Describe the nature of groups and group behaviour within organisations

Ask one group to work on encouraging and the other on discouraging situations. Each group member should try to think of at least one situation. Jog their memory by giving them some examples child wanting to play with bigger children, certain school situations, situations in the family, situations at work, discussions on topics where they felt they were expert or were not informed. Encourage them to share some of these stories amongst each others within their respective group.

Describe the nature of groups and group behaviour within organisations

Group, Formal and Informal group, Importance of group values and norms, Characteristics of an effective group What is group? Distinguish between formal and informal group. Explain the importance of group values and norms. What are the characteristics of an effective group?

As a manager — how would you attempt to develop effective group relationships and performance with reference to your organisation or an organisation for are familiar with. Groups are a characteristic of all social situations and almost everyone in an organisation will be a member of one or more groups.

The working of groups and the influence they exert over their membership is an essential feature of human behaviour and of organisational performance. The manager must use groups in order to achieve a high standard of work and improve organisational effectiveness.

There are many possible ways of defining what a group means. The essential feature of a group is that its members regard themselves as belonging to the group. A group consists of a number of people who have: Another useful definition defines the group in psychological terms as: Essential feature of work Organisation Group are an essential feature of the work pattern of any Organisation.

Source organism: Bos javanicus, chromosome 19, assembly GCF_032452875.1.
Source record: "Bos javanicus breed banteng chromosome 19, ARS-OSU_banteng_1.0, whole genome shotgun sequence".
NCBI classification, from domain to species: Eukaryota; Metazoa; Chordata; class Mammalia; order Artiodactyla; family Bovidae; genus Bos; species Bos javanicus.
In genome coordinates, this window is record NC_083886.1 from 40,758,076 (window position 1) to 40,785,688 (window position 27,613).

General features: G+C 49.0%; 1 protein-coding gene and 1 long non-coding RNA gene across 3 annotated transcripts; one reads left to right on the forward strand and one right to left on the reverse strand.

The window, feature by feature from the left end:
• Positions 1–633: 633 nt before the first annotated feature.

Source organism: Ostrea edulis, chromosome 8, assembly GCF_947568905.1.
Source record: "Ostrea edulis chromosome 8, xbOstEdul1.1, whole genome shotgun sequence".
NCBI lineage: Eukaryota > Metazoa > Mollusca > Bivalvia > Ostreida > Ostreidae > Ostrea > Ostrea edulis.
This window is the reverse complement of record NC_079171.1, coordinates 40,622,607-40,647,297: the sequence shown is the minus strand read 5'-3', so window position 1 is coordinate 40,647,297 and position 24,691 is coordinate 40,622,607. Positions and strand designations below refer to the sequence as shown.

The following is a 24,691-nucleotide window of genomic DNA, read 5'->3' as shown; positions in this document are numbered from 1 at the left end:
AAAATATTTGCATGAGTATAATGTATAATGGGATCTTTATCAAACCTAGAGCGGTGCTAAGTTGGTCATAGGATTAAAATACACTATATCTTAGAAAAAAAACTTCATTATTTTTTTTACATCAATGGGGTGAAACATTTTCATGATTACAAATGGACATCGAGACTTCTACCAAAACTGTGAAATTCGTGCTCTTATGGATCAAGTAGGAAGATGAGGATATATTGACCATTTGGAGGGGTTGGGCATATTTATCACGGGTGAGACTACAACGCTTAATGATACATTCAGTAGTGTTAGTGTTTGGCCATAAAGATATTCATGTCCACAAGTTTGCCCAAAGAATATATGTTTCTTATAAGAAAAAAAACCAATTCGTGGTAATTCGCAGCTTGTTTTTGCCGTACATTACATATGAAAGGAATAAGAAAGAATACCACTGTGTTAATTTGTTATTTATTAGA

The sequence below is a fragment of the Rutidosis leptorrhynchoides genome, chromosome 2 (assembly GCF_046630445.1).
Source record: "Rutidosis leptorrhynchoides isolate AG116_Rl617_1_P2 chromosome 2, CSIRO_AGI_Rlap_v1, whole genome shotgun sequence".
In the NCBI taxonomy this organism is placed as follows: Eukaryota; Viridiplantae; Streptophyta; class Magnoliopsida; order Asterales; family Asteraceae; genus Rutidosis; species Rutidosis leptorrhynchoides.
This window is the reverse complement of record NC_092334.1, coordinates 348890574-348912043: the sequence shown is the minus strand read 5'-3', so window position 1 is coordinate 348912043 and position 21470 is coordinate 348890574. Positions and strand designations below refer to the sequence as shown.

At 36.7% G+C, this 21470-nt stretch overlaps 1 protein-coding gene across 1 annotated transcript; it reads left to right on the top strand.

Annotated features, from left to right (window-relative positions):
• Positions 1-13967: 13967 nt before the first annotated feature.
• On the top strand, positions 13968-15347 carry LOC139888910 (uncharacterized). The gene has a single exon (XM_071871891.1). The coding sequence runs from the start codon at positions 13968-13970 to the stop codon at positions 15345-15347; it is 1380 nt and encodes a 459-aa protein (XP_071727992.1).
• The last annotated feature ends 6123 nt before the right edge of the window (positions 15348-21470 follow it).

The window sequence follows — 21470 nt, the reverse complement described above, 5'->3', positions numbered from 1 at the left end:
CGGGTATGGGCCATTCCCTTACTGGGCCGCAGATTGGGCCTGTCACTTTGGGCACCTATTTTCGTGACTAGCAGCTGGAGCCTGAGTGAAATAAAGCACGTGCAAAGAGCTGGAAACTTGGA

Members of a group must co-operate in order for work to be carried out, and managers themselves will work within these groups. People in groups influence each other in many ways and groups may develop their own hierarchies and leaders. Group pressures can have a major influence over the behaviour of individual members and their work performance.

The activities of the group are associated with the process of leadership. The style of leadership adopted by the manager has an important influence on the behaviour of members of the group. The classical approach to organisation and management tended to ignore the importance of group and the social factors at work.

The ideas of people such as F. Taylor popularized the concept of the rabble hypothesis and the assumption that people carried out their work, and could be motivated, as solitary individuals unaffected by others. The human relations approach, however, gave recognition to the work organisation as a social organisation and to the importance of the group, and group value and norms, in influencing behaviour are work.

Group value and norms One experiment involved the observation of as group of 14 men working in the bank wiring room. It may be remembered that the men formed their own sub-groups or cliques, with natural leasers emerging with the consent of the members.

Despite a financial incentive schemes where workers could receive more money for the more work they did, the group decided on units a day as a fair level of output. This was well below the level they were capable of producing. Group pressures on individual workers were stronger than financial incentives offered by management.We suggest that six common errors made by policy makers prevent the successful implementation of health-related behaviour change.

• We argue that the extensive body of evidence of how to bring abut behaviour change is consistently ignored.

Describe the nature of groups and group behaviour within organisations

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